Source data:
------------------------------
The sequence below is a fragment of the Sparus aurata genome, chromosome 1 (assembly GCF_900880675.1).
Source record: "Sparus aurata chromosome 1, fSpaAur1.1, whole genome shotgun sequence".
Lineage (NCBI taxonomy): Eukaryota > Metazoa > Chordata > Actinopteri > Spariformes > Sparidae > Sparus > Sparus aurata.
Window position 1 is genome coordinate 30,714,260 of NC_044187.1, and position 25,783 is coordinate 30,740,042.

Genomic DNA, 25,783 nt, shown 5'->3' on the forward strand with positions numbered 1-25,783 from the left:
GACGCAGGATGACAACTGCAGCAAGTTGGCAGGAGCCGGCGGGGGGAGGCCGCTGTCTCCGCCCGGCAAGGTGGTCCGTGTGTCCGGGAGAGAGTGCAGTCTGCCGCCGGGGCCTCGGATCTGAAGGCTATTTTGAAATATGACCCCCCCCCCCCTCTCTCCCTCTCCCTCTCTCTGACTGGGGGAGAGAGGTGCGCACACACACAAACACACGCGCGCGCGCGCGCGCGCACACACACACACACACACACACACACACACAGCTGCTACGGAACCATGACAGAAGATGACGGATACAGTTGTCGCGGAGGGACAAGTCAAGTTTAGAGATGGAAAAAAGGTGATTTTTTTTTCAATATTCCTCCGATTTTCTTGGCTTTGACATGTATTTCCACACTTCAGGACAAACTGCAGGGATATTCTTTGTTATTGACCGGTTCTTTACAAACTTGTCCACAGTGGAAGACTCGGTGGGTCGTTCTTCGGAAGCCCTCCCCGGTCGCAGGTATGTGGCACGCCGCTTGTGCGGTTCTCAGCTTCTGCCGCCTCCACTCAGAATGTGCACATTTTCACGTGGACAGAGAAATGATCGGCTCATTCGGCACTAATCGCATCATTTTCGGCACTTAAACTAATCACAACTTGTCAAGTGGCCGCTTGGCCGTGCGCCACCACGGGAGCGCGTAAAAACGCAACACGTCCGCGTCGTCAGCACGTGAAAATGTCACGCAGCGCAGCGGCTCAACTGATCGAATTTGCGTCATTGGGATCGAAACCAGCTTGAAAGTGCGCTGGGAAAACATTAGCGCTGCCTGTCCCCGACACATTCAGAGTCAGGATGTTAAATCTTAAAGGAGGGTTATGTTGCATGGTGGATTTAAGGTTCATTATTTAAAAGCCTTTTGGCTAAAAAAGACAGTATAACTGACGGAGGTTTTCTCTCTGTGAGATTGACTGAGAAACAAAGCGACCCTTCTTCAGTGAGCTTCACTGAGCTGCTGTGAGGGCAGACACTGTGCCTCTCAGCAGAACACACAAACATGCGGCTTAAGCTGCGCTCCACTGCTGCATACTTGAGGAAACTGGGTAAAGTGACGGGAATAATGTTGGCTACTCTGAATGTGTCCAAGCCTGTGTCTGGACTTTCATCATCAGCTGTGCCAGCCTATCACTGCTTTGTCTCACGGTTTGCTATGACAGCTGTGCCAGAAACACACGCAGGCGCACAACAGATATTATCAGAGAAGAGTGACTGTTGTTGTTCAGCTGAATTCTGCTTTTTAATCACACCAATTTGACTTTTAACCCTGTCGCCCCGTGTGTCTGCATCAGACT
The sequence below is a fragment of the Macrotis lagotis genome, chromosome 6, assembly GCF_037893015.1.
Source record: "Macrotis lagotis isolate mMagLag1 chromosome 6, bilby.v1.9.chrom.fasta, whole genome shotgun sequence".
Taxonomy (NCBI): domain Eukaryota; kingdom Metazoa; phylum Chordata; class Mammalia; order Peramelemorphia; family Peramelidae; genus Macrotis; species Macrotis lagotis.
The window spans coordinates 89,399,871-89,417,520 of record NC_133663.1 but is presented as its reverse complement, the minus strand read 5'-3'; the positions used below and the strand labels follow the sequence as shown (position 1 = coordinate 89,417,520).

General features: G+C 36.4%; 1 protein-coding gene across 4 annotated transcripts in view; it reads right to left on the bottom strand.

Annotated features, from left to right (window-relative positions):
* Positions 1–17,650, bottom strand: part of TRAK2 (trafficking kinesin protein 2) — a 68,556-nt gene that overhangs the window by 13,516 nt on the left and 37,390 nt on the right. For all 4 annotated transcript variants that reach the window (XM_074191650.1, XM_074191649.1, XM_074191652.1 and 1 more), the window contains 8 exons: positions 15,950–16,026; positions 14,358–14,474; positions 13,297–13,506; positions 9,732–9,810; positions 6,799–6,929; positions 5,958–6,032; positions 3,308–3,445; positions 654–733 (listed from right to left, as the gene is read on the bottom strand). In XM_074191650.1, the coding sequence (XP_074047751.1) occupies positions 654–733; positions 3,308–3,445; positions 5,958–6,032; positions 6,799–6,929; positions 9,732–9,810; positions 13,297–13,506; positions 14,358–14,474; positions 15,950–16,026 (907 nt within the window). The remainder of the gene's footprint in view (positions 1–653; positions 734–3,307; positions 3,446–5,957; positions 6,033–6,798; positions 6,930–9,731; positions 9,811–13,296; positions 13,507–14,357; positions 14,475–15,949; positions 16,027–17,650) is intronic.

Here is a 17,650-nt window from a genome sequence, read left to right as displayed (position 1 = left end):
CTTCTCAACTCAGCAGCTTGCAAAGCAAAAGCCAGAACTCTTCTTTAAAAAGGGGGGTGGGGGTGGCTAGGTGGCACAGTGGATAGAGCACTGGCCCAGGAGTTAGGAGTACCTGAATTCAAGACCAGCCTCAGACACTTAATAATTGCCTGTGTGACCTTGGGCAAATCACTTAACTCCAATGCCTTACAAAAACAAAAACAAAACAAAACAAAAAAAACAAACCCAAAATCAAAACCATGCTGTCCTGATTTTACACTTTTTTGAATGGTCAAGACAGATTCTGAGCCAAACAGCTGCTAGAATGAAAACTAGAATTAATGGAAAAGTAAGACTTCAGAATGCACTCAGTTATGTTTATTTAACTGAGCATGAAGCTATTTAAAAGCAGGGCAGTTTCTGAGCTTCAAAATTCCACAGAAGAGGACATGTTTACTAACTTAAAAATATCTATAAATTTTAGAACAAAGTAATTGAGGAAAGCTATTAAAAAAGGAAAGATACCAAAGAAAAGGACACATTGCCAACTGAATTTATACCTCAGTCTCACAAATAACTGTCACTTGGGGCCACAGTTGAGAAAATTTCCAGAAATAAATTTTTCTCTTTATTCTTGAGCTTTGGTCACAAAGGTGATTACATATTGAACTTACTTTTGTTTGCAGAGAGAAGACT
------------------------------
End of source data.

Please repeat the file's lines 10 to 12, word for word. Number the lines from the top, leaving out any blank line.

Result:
The window spans coordinates 89,399,871-89,417,520 of record NC_133663.1 but is presented as its reverse complement, the minus strand read 5'-3'; the positions used below and the strand labels follow the sequence as shown (position 1 = coordinate 89,417,520).

General features: G+C 36.4%; 1 protein-coding gene across 4 annotated transcripts in view; it reads right to left on the bottom strand.

Annotated features, from left to right (window-relative positions):